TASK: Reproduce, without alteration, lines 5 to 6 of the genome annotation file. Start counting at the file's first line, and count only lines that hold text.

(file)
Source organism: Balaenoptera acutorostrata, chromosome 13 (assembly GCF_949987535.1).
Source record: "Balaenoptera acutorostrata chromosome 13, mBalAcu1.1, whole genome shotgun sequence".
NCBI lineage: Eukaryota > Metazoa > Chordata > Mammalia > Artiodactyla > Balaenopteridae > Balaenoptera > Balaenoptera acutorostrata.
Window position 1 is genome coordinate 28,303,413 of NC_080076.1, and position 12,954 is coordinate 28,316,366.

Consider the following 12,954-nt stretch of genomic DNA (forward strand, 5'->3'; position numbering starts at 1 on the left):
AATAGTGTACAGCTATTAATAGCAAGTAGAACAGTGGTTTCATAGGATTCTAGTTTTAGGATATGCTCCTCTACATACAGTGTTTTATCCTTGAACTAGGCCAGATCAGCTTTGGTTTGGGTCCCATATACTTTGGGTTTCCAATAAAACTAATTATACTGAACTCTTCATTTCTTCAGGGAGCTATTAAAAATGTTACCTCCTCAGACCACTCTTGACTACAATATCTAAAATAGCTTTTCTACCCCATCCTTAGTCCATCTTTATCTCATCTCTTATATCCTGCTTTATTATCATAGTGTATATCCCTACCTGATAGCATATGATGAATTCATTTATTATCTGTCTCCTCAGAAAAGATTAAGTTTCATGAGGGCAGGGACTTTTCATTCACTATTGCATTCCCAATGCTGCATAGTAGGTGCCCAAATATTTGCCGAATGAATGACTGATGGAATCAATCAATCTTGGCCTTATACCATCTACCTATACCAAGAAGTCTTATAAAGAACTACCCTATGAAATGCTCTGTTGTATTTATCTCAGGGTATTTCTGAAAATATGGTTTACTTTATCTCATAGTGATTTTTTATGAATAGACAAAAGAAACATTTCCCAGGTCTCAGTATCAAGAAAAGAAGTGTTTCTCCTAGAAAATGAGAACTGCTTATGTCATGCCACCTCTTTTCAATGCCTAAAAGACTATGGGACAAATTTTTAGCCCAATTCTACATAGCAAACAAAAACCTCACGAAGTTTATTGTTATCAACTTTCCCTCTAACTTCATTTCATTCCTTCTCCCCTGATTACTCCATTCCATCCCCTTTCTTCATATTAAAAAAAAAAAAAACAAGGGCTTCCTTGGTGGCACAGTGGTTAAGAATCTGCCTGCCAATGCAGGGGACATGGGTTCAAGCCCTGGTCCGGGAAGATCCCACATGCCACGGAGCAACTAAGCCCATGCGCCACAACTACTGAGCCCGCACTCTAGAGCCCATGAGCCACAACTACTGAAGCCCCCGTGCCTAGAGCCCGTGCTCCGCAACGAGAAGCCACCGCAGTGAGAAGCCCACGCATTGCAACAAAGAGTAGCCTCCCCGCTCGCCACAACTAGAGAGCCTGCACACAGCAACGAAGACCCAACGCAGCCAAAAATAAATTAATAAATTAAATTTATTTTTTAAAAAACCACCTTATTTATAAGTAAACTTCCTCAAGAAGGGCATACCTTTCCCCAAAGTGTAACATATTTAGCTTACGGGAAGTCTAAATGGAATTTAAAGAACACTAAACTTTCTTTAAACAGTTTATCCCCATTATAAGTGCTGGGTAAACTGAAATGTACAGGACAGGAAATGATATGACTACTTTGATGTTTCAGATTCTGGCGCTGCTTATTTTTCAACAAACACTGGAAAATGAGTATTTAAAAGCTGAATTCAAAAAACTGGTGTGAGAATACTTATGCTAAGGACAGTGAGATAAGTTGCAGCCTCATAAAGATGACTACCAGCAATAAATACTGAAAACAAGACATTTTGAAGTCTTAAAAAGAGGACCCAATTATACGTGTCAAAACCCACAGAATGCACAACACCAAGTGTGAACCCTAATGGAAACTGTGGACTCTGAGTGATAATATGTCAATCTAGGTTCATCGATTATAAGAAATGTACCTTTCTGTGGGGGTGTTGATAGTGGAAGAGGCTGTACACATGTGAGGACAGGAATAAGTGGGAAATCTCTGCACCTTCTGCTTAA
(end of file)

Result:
Consider the following 12,954-nt stretch of genomic DNA (forward strand, 5'->3'; position numbering starts at 1 on the left):
AATAGTGTACAGCTATTAATAGCAAGTAGAACAGTGGTTTCATAGGATTCTAGTTTTAGGATATGCTCCTCTACATACAGTGTTTTATCCTTGAACTAGGCCAGATCAGCTTTGGTTTGGGTCCCATATACTTTGGGTTTCCAATAAAACTAATTATACTGAACTCTTCATTTCTTCAGGGAGCTATTAAAAATGTTACCTCCTCAGACCACTCTTGACTACAATATCTAAAATAGCTTTTCTACCCCATCCTTAGTCCATCTTTATCTCATCTCTTATATCCTGCTTTATTATCATAGTGTATATCCCTACCTGATAGCATATGATGAATTCATTTATTATCTGTCTCCTCAGAAAAGATTAAGTTTCATGAGGGCAGGGACTTTTCATTCACTATTGCATTCCCAATGCTGCATAGTAGGTGCCCAAATATTTGCCGAATGAATGACTGATGGAATCAATCAATCTTGGCCTTATACCATCTACCTATACCAAGAAGTCTTATAAAGAACTACCCTATGAAATGCTCTGTTGTATTTATCTCAGGGTATTTCTGAAAATATGGTTTACTTTATCTCATAGTGATTTTTTATGAATAGACAAAAGAAACATTTCCCAGGTCTCAGTATCAAGAAAAGAAGTGTTTCTCCTAGAAAATGAGAACTGCTTATGTCATGCCACCTCTTTTCAATGCCTAAAAGACTATGGGACAAATTTTTAGCCCAATTCTACATAGCAAACAAAAACCTCACGAAGTTTATTGTTATCAACTTTCCCTCTAACTTCATTTCATTCCTTCTCCCCTGATTACTCCATTCCATCCCCTTTCTTCATATTAAAAAAAAAAAAAACAAGGGCTTCCTTGGTGGCACAGTGGTTAAGAATCTGCCTGCCAATGCAGGGGACATGGGTTCAAGCCCTGGTCCGGGAAGATCCCACATGCCACGGAGCAACTAAGCCCATGCGCCACAACTACTGAGCCCGCACTCTAGAGCCCATGAGCCACAACTACTGAAGCCCCCGTGCCTAGAGCCCGTGCTCCGCAACGAGAAGCCACCGCAGTGAGAAGCCCACGCATTGCAACAAAGAGTAGCCTCCCCGCTCGCCACAACTAGAGAGCCTGCACACAGCAACGAAGACCCAACGCAGCCAAAAATAAATTAATAAATTAAATTTATTTTTTAAAAAACCACCTTATTTATAAGTAAACTTCCTCAAGAAGGGCATACCTTTCCCCAAAGTGTAACATATTTAGCTTACGGGAAGTCTAAATGGAATTTAAAGAACACTAAACTTTCTTTAAACAGTTTATCCCCATTATAAGTGCTGGGTAAACTGAAATGTACAGGACAGGAAATGATATGACTACTTTGATGTTTCAGATTCTGGCGCTGCTTATTTTTCAACAAACACTGGAAAATGAGTATTTAAAAGCTGAATTCAAAAAACTGGTGTGAGAATACTTATGCTAAGGACAGTGAGATAAGTTGCAGCCTCATAAAGATGACTACCAGCAATAAATACTGAAAACAAGACATTTTGAAGTCTTAAAAAGAGGACCCAATTATACGTGTCAAAACCCACAGAATGCACAACACCAAGTGTGAACCCTAATGGAAACTGTGGACTCTGAGTGATAATATGTCAATCTAGGTTCATCGATTATAAGAAATGTACCTTTCTGTGGGGGTGTTGATAGTGGAAGAGGCTGTACACATGTGAGGACAGGAATAAGTGGGAAATCTCTGCACCTTCTGCTTAA